First Savings Bank in the U.S.
On December 4, 1816, the Philadelphia Savings Fund Society (PSFS) officially began operations. It’s credited as the first savings bank to be organized and conduct business in the United States.
Savings banks had existed in Europe as far back as 1765, though the idea was suggested as early as 1697. By the 1810s, the number of savings banks in Great Britain was rapidly increasing, a fact that was discussed in several journals of the day.
In November 1816, Philadelphia businessman Condy Raguet came across one of the journals and grew inspired to form his own savings bank in the US. On November 25, he met with 11 other businessmen to discuss his idea. They all agreed to participate, and they met several more times planning out how the bank would be structured and what they would need for it to operate. They chose to call it the Philadelphia Saving Fund Society because they believed that would make securing a state charter easier, and because banks were unpopular.
The PSFS opened its doors on December 2, though its Articles of Association, officially establishing the business, were adopted on December 4. The bank was in the office of the fund’s secretary and treasurer, George Billington. The first customer was Curtis Robers, an African American servant of one of the twelve founders, who deposited $5. The first mortgage was issued in 1818. Pennsylvania’s governor approved the bank’s act of incorporation in 1819.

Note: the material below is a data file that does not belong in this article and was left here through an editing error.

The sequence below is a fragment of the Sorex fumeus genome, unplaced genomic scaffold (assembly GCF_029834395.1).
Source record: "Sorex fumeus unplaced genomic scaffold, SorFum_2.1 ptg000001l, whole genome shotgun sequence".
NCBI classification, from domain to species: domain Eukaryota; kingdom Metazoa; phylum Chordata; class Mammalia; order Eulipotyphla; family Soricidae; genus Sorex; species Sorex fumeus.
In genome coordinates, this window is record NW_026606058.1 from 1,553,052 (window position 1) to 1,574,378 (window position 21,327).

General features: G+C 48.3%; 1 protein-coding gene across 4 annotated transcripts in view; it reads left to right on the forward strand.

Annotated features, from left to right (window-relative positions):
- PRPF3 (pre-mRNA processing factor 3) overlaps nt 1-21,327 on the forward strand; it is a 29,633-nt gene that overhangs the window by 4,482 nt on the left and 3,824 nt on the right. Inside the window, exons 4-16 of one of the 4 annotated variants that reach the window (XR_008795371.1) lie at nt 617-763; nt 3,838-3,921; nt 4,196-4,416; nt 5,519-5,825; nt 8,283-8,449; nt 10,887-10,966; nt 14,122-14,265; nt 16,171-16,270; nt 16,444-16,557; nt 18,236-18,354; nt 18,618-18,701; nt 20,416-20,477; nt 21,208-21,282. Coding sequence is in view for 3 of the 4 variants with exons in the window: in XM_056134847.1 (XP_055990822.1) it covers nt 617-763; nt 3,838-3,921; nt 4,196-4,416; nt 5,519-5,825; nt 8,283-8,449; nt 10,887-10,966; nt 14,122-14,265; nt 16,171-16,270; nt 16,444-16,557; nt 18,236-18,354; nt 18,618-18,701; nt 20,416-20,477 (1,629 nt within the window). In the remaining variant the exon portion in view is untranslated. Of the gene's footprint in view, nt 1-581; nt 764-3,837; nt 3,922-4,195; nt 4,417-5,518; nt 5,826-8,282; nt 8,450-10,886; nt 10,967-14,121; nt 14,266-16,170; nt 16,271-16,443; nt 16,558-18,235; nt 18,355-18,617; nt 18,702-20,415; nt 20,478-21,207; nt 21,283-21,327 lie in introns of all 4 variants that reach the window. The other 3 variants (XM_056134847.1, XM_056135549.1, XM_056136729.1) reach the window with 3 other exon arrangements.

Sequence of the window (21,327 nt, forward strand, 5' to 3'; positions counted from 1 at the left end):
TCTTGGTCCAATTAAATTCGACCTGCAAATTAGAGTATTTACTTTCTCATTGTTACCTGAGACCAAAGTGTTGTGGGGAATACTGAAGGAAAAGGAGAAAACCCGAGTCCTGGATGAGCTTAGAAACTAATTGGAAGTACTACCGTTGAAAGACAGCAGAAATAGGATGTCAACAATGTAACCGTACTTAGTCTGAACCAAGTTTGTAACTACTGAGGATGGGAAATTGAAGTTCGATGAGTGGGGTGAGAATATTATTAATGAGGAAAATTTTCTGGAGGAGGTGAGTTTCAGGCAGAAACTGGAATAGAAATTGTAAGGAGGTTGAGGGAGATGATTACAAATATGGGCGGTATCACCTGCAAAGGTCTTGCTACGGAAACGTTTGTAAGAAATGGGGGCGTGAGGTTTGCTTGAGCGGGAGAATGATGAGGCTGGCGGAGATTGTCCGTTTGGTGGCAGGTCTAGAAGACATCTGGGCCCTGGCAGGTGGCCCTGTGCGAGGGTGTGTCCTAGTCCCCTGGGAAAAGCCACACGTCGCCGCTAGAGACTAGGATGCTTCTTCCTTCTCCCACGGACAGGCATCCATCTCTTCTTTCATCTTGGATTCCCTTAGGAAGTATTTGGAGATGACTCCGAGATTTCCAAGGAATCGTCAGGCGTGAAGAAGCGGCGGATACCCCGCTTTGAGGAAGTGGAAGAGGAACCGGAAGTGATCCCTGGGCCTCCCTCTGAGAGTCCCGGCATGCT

PSFS started small, but by August 1817, had begun discussing the establishment of additional branches in Northern Liberties and Southwark. Early on, the bank was only open for deposits on Mondays and payments on Thursdays. It began offering its services every day in 1865. The bank grew rapidly, moving several times over the years and requiring the construction of new buildings and multiple additions. By the beginning of the 20th century, PSFS had more depositors than any savings bank in the country. Only Emigrant Savings Bank had a higher amount of money deposited.
In the 1920s, PSFS expanded its services to encourage young people to learn about banks and open savings accounts. They started the first in-school banking program at William Penn School for Girls, which helped them learn to save by depositing money in the bank. The PSFS also invited students to work as tellers and provided a separate counter exclusively for students at their main branch. Through these programs, many Philadelphia residents opened accounts as children that they retained throughout their lives. To further reach out to children, PSFS put on pageants at playgrounds and in neighborhoods. These pageants incorporated songs about saving money set to well-known tunes, plus cheers, and speeches by famous people about being thrifty.
Throughout the first half of the 20th century, PSFS was one of the largest banks in the US. In 1932, its new headquarters was the first international style skyscraper built in the country. In the 1970s, PSFS merged with other banks and expanded its services to include leasing equipment, corporate finance, and real estate. The bank struggled for several years and was eventually bought by Mellon Financial in 1992.
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